Caroline Caramagno: A Virtual Thanks and Farewell
Caroline Caramagno is a graduating senior majoring in professional and public writing in the Department of Writing, Rhetoric and American Cultures. She is an intern for the College of Arts and Letter's Content Studio Team. This student view orginally appeared on the College of Arts and Letters.
At the start of this semester, I was counting down the days until graduation and envisioning myself walking across the stage, receiving my diploma. I envisioned taking my diploma with pride, searching for my family in the crowd. I envisioned standing in front of the Spartan statue, taking pictures with my friends. I envisioned a lot for myself at the start of this semester, but I never thought I’d be in a position where my time at MSU would get cut short.
I never thought I’d have to leave the place I’ve lived for the past three years without getting to really say goodbye. I never thought I’d sit in a classroom for the last time without even realizing it. I never thought any of my MSU experiences would end this way, but what I’ll miss the most is my time interning with the College of Arts & Letters.
I transferred to MSU as a sophomore, and the following year, I applied to be an intern for the College’s Content Studio Team. I’m typically one to doubt myself, so I didn’t think I’d get it, but two years later, here I am, missing my team more than I ever thought I would.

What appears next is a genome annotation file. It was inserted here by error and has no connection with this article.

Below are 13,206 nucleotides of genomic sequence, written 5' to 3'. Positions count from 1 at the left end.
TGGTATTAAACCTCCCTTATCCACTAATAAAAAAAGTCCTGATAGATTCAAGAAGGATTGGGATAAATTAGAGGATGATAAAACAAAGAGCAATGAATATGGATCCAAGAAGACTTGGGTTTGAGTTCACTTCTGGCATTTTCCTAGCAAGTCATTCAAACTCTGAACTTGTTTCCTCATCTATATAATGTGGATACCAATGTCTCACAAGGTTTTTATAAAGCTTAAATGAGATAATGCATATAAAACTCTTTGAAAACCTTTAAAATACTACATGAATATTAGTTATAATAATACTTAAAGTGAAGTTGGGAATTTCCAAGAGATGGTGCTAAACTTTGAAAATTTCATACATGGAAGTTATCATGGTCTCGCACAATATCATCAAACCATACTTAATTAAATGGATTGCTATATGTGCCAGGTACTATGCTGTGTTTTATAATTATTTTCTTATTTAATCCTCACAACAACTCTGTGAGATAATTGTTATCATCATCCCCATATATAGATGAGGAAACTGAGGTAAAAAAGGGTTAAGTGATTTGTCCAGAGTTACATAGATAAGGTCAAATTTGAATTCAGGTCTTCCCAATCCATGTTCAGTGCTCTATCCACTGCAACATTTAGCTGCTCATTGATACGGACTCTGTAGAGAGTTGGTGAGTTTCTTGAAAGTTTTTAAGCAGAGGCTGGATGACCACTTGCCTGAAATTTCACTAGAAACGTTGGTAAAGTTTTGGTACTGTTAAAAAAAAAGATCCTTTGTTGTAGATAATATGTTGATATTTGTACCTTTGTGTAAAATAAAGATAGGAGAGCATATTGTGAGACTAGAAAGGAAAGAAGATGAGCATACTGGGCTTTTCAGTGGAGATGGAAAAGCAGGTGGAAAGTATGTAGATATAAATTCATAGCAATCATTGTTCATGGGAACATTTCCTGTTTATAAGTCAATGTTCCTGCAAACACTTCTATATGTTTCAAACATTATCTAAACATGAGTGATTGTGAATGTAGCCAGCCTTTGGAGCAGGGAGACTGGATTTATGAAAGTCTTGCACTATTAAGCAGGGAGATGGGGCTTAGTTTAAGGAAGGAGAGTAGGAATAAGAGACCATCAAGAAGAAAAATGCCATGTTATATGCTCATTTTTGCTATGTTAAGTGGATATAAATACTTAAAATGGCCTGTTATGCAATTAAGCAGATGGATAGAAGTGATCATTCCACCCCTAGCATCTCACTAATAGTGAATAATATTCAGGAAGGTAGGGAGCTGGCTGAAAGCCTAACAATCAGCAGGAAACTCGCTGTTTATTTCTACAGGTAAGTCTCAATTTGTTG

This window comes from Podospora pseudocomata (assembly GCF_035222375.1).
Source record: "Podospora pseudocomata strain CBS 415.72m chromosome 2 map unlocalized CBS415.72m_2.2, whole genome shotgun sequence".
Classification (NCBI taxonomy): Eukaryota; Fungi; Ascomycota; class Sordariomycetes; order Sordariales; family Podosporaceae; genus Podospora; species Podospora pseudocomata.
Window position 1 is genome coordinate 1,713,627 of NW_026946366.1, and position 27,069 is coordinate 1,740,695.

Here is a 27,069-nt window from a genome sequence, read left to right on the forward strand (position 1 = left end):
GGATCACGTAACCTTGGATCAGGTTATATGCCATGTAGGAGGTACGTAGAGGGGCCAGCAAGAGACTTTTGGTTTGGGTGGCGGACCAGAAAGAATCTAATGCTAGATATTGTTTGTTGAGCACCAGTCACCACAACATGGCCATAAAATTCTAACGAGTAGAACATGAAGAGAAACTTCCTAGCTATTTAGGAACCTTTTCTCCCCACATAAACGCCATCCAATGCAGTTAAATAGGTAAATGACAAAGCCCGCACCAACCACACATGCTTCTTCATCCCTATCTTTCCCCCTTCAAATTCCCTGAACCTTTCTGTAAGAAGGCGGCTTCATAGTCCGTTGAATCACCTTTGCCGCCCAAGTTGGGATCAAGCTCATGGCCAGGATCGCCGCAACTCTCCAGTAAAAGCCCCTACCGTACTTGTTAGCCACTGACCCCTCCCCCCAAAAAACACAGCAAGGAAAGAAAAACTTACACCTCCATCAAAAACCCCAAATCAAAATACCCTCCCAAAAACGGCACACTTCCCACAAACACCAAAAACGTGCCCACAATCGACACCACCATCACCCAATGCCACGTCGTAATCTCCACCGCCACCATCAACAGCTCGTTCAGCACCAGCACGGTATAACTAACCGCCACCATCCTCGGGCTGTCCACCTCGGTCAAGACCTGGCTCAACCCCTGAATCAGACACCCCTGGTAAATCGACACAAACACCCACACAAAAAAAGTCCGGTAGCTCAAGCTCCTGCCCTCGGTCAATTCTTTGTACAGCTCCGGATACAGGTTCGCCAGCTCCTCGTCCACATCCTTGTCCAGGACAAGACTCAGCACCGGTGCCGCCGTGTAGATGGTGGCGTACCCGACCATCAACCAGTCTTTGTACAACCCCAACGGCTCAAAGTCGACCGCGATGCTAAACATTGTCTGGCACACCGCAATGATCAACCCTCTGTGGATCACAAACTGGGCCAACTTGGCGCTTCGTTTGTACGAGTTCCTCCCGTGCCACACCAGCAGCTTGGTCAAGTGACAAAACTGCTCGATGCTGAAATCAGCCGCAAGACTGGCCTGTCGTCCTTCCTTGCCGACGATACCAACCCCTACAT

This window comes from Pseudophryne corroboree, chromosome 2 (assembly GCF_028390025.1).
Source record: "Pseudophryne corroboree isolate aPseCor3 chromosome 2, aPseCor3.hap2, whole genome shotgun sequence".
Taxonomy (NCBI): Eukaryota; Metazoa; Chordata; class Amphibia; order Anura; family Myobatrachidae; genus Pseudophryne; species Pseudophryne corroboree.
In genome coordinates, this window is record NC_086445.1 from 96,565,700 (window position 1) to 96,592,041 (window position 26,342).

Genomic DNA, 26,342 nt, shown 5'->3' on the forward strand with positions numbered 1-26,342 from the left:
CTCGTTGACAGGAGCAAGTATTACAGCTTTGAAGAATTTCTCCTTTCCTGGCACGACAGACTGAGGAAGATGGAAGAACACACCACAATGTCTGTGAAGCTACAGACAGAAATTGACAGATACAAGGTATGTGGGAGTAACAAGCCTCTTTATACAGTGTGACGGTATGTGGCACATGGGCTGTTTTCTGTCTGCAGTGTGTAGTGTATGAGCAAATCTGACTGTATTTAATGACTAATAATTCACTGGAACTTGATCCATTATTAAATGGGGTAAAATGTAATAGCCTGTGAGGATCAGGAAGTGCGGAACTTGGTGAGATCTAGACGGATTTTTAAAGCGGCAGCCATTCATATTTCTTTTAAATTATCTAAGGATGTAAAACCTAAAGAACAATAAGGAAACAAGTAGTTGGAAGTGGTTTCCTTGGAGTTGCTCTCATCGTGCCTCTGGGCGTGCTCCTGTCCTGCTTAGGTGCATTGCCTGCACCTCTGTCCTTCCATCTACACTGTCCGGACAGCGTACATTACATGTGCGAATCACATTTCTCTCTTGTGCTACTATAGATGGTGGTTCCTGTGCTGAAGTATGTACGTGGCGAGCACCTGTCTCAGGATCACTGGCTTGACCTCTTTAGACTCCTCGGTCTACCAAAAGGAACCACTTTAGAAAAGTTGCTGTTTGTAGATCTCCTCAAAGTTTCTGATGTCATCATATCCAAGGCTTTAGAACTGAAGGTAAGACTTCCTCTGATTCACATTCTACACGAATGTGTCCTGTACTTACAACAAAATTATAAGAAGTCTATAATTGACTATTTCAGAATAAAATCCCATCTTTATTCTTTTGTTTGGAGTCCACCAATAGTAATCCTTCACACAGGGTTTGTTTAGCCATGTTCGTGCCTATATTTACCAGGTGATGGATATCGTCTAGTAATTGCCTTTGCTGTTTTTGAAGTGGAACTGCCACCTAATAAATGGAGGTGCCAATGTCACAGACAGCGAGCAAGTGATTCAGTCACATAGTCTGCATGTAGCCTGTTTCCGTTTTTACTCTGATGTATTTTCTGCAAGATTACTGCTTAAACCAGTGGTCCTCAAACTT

I’d do anything to retake my morning walk and be in the Content Studio, a place that quickly made itself feel like home. I was lucky enough to see the studio transform from a few tables and chairs with computers to a space that fosters collaboration and communication with people who care about each other’s success and well-being, and I find myself longing for that every day as I work from home.
Every boss I’ve had in my previous jobs has always felt like just an authoritative figure, but the College does it better. My supervisor and senior editor have been two of the most instrumental figures in my undergraduate career. From the time I started, they’ve both made me feel valued as more than an intern. They’ve always been willing to help me when I needed it, and they’ve trained me to become a better writer.
There were many times at the beginning of my internship when I wanted to quit because I thought I wasn’t good enough, but they both always reminded me of the value of the work the Content Studio produces, and I’m grateful I stuck with it.
Being an intern for the College is more than just learning how to write. It’s taught me how to be a more collaborative coworker. It’s taught me how to be a stronger leader. It’s taught me how to have more patience with others and myself. It’s taught me how to push myself, even when it feels uncomfortable. It’s taught me that I’m capable of so much more than I think I am. I’ve learned more lessons as an intern than I have in any classroom, and I can’t thank the College of Arts & Letters enough for that.